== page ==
Part 4: 20 Tech Resources and Tools for Differentiated Learning … Writing Engagement


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Welcome to the fourth post in a series designed to support the use of technology for differentiated learning… in and beyond the PBL classroom.  Before reading, please take a moment to subscribe by email or RSS and also give me a follow on Twitter  at mjgormans.  I promise you will find some great information coming your way in the posts that follow…So sign up now and please pass this on with a retweet.    – Mike Gorman (https://21centuryedtech.wordpress.com/)

Booking Info – It is time to think about your school or conference needs.  Are you looking for a practical and affordable professional development workshop for your school or conference? I have traveled the country delivering PD relating to technology integration, PBL, STEM, Digital Literacy, and the 4 C’s. I have delivered hundreds of workshops and presentations. Check out my Booking Page.  Please contact me soon if you have an interest. I am now  booked through the end of March, and the 2016 calendar is beginning to fill. In fact, it might be time to begin thinking about next fall! Look for contact information at the Booking Site.

Opportunities

Vote and possibly win $4000 of technology from CDW – I recently supplied CDW a list of products that I thought would be great for a Podcasting/Webinar Production/Flip Classroom Studio. Visit this link for your chance to win it… along with several other prizes.

STEM Workshop – If you are at Pete and C in  Hershey, Pennsylvania check out the  STAR Educator Discovery Preconference Workshop. I will have a session on STEM to STEAM to MAKERS. If you are in the area, or at the conference, think about attending.

Part 4: Tech Resources and Tools for Differentiated Learning … Writing Engagement

I do really hope you enjoyed the past three posts involving differentiated instructional tools for reading and writing using technology. In the last post of the series I focused on DI and the writing process. In this post, I wish to extend DI and  writing in the area of student engagement. Before taking note of some of the tools and resources, lets take a moment to define what leads to student engagement in writing. While many of us would like to think that all of our students would be excited about writing the proverbial research or term paper… I ask you to think back to your own schooling. While we were learning the rules of grammar, citing sources, and turning research in to our own prose, many times we failed to both engage with and internalize the learning. I am a strong believer that it is only when we promote meta-cognition, that real learning happens. It is our students’ thoughts and ideas that must somehow make its way to the written word. I believe that scaffolding, chunking, and student engagement is an answer. I would like to emphasize student engagement in the DI process, although you will find that scaffolding and chunking are many times built right in to the resources I suggest. After-all, multiple lessons and activities are often the steps to the larger process.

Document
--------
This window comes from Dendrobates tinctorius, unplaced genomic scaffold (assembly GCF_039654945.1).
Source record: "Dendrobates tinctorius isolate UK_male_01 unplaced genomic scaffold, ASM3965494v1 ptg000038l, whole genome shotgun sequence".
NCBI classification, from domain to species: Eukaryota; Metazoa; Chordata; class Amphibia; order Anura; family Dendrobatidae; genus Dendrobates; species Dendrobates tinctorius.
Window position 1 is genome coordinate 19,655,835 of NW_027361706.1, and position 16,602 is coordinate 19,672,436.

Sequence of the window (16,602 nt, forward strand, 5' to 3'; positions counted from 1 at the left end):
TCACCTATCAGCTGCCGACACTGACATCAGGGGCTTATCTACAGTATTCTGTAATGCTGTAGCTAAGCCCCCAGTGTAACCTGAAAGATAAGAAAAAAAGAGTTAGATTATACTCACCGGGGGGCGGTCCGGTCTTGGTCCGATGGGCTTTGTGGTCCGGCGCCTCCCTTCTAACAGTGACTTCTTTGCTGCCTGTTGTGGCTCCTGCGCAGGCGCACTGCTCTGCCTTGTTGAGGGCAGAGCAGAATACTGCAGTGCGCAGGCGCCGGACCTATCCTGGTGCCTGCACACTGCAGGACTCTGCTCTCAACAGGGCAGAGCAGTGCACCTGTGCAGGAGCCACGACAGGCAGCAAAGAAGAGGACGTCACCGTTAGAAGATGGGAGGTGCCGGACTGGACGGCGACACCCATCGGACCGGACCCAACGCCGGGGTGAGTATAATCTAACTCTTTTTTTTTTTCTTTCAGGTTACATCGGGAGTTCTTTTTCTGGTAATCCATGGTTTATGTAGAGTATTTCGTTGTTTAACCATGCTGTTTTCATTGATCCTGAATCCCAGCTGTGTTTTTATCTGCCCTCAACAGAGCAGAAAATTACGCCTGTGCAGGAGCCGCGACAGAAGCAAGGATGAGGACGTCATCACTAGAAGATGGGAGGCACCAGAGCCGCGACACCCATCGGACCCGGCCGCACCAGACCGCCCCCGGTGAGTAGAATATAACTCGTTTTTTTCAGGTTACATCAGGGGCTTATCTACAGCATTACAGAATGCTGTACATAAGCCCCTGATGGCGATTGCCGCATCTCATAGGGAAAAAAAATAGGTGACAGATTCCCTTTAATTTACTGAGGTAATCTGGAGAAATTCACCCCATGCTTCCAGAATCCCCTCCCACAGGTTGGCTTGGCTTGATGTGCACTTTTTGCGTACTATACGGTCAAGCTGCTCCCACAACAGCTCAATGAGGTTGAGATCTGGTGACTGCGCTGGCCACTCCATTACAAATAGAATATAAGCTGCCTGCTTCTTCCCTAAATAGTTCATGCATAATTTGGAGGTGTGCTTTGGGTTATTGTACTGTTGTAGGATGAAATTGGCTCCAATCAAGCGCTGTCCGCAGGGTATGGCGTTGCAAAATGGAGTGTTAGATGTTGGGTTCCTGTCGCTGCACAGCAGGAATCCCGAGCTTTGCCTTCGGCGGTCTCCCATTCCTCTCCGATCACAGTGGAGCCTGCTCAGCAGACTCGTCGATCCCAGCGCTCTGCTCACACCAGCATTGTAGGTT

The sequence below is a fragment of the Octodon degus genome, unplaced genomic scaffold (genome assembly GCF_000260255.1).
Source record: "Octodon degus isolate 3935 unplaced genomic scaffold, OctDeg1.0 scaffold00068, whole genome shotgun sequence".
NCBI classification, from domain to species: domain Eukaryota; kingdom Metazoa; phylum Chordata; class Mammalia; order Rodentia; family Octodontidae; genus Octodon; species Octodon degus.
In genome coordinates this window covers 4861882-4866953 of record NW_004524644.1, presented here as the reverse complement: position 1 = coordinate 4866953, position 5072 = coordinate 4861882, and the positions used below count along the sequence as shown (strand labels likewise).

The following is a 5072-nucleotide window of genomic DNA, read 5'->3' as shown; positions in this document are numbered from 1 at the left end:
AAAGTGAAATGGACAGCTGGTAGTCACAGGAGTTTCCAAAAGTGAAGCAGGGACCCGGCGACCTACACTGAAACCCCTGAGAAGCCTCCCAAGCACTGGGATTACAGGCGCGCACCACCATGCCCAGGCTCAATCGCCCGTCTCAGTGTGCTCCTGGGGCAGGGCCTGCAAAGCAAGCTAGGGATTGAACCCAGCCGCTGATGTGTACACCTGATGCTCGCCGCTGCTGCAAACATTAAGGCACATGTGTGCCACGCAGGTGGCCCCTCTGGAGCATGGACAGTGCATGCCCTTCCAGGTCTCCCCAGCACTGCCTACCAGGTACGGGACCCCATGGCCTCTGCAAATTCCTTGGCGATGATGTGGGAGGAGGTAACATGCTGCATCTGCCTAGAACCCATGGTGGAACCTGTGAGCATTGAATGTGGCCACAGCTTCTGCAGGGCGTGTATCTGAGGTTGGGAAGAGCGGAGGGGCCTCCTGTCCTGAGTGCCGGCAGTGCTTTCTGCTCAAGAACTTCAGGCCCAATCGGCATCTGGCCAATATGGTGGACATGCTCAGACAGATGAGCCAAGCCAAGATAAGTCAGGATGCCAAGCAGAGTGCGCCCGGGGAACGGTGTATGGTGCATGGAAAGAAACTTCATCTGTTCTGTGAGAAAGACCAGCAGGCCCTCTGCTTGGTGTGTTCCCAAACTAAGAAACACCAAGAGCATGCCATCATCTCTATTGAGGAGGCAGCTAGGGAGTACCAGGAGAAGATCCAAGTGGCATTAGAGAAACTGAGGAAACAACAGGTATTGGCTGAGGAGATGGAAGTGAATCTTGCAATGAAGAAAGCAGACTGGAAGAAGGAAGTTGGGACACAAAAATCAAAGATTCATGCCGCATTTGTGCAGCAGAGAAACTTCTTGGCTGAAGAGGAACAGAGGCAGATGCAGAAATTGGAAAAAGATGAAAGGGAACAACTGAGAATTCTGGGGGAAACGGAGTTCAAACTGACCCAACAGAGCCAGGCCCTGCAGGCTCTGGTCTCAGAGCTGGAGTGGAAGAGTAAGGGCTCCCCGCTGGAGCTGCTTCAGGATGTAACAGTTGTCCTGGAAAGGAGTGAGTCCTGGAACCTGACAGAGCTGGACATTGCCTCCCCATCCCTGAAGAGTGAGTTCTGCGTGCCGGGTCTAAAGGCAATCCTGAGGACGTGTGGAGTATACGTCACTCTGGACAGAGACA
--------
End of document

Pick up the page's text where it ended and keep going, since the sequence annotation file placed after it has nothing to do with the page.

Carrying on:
We  must remember that all students come to school with the innate interest to both learn and to share. Watch students in the primary grades during a “show and tell” session. It is usually filled with energy and passion. It really is exciting to communicate with others, when we have a sense of ownership. I believe that part of differentiation in writing is allowing students to share their interest, and also find the way they wish to share it. This can be done with a multitude of tools, that sooner or later lead to a formal publication. In this student ownership and choice, a new life filled with excitement for the subject and process are possible. Add to this, an authentic audience  to publish for. Remember, “show and tell” does not happen in a void. Perhaps students determine the audience they wish to address, bringing about even deeper thought of how to deliver to that specific group. The idea of differentiated instruction actually transforms into that important student choice, honoring both interest, passion, and strength.